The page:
Prevalence of prenatal and postpartum depression and associated factors among HIV-infected women in public primary care in rural South Africa: a longitudinal study

Karl Peltzer, Violeta J. Rodriguez, Tae Kyoung Lee, Deborah Jones

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2 Citations (Scopus)

Abstract

This study aimed to assess the longitudinal prevalence of prenatal and postnatal depression and associated factors among HIV-infected women in rural South Africa. In a longitudinal, cluster-randomized, prevention of mother to child transmission (PMTCT) intervention trial, 681 HIV-infected prenatal women in 12 community health centres in Mpumalanga province, South Africa, were recruited in 2015 by consecutive sampling at 8–24 weeks pregnancy and followed up at 32 weeks prenatally, and 6 and 12 months postpartum (retention rate = 59.2%). Results indicate that at baseline, 48.7% of the women screened positive for depression (scores of ≥13 on the “Edinburgh Postnatal Depression Scale 10”), while postnatally (at 12 months) the prevalence was 35.6%. Mothers who did not have depression before or after were 205 (50.1%), those who had depression before and after were 58 (14.4%), those who had depression only before were 81 (20.1%), and those who had depression only after were 59 (14.6%). In multinominal logistic regression analyses, less education and physical and psychological intimate partner violence were associated with sustained perinatal depression. Participation in the PMTCT intervention was associated with remitting depression while alcohol use was associated with the onset of postnatal depression. Using generalized linear mixed models in longitudinal analyses, psychological partner violence, lack of male involvement during pregnancy and non-adherence to antiretroviral treatment were associated with depression. In conclusion, a high pre- and postnatal prevalence of depression was found highlighting the utility of interventions to address prevention and treatment of perinatal depression.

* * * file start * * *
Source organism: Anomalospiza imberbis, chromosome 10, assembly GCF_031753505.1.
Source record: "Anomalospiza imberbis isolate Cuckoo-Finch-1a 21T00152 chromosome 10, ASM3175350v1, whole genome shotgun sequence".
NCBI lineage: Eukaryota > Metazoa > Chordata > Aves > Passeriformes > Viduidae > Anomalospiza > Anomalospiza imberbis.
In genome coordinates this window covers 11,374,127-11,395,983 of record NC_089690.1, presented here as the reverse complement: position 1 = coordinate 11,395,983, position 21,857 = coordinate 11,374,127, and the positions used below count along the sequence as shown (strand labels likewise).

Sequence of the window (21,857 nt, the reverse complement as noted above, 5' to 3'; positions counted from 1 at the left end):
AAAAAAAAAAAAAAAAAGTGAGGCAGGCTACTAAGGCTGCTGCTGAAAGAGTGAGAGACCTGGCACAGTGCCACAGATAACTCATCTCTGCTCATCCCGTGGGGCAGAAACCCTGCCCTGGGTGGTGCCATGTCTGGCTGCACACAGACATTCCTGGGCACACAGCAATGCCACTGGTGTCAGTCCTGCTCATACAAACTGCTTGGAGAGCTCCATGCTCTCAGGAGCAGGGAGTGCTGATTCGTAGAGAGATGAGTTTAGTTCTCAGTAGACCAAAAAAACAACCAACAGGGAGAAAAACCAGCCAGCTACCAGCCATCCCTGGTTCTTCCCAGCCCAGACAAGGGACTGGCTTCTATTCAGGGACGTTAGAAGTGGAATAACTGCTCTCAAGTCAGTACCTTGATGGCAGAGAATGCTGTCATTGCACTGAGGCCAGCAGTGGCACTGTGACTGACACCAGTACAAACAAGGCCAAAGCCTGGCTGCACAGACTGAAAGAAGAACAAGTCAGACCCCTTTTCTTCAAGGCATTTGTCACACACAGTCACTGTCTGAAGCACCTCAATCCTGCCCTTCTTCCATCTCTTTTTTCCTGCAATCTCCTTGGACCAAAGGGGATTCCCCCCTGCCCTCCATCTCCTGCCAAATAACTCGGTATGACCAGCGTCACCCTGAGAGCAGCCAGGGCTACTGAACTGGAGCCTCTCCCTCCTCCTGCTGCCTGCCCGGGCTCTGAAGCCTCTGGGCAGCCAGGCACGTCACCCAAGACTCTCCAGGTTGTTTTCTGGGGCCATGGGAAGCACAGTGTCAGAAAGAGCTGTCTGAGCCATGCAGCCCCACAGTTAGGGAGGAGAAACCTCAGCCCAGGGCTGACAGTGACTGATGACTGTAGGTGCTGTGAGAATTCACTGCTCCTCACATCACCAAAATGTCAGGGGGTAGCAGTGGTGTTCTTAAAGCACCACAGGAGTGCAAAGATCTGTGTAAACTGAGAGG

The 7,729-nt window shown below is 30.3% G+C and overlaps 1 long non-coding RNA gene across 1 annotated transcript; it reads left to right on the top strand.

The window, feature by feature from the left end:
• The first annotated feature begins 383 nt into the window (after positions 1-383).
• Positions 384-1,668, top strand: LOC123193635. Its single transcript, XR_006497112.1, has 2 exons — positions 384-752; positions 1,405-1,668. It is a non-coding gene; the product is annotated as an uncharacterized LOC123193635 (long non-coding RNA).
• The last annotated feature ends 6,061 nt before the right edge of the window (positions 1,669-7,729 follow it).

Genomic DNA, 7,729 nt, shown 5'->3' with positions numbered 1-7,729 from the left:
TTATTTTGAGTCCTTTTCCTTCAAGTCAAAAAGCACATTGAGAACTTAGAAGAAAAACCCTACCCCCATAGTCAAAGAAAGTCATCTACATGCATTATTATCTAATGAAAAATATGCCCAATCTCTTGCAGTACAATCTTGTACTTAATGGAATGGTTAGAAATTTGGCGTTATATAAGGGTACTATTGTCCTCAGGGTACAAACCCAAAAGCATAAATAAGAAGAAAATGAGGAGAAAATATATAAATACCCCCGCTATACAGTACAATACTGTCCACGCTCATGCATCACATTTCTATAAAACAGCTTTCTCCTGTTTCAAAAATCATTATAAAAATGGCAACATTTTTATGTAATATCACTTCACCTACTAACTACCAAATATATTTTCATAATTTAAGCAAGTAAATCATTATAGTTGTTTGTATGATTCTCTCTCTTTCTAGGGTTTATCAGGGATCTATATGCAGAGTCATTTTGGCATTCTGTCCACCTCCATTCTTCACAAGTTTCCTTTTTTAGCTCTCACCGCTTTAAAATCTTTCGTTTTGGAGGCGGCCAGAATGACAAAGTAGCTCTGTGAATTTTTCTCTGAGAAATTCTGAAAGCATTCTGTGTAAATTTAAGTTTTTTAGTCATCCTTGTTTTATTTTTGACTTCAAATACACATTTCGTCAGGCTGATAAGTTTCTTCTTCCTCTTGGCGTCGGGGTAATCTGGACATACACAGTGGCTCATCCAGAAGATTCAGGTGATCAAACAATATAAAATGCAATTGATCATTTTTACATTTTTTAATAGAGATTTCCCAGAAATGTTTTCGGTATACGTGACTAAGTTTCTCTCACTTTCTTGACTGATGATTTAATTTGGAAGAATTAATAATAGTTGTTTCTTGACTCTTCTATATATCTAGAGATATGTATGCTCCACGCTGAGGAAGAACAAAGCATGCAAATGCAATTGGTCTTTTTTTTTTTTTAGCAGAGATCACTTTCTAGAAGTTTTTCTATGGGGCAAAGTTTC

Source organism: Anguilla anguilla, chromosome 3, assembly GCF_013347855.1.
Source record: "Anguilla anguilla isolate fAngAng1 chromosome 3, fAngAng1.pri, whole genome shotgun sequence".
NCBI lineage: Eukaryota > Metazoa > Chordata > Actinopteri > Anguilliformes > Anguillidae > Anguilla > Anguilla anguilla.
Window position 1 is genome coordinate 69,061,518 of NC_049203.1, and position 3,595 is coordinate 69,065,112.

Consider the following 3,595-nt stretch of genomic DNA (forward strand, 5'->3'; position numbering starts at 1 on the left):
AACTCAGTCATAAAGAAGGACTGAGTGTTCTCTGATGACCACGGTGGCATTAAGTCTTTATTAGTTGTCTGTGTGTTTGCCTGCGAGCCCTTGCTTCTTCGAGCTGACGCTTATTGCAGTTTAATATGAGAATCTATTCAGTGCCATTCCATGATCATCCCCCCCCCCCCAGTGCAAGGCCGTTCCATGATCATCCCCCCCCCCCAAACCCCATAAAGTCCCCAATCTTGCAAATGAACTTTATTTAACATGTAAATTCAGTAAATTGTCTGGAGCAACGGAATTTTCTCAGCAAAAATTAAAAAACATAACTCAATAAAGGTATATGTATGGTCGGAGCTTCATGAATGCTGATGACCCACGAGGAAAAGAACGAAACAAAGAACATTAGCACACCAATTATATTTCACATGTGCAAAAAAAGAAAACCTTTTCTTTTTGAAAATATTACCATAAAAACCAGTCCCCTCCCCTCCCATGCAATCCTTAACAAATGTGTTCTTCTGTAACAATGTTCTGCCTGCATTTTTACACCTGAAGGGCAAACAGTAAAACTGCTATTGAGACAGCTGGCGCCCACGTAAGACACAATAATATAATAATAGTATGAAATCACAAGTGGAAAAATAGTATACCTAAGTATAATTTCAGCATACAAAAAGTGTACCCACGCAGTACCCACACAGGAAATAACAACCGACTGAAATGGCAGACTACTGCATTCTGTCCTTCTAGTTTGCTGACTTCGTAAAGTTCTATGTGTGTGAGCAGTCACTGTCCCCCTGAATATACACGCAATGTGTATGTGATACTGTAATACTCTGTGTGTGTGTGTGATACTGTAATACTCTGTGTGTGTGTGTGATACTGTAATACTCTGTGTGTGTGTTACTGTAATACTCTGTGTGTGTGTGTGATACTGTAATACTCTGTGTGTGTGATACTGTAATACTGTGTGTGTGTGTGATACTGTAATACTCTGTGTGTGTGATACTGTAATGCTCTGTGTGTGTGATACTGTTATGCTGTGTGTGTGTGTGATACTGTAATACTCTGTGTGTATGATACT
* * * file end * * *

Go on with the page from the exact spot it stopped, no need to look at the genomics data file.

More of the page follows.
Original languageEnglish (US)
Pages (from-to)1-8
Number of pages8
JournalAIDS Care - Psychological and Socio-Medical Aspects of AIDS/HIV
DOIs
StateAccepted/In press - Mar 28 2018

Fingerprint

Postpartum Depression
South Africa
Longitudinal Studies
Primary Health Care
longitudinal study
HIV
Depression
Mothers
Psychology
Community Health Centers
Pregnancy
Physical Education and Training
pregnancy
Violence
violence
Postpartum Period
Linear Models
Logistic Models
Regression Analysis
Alcohols

Keywords

  • Antenatal care
  • depression
  • HIV
  • longitudinal study
  • postnatal care
  • South Africa

ASJC Scopus subject areas

  • Health(social science)
  • Social Psychology
  • Public Health, Environmental and Occupational Health

Cite this

@article{2f0085eb056c4ce7ae3a461e8044f009,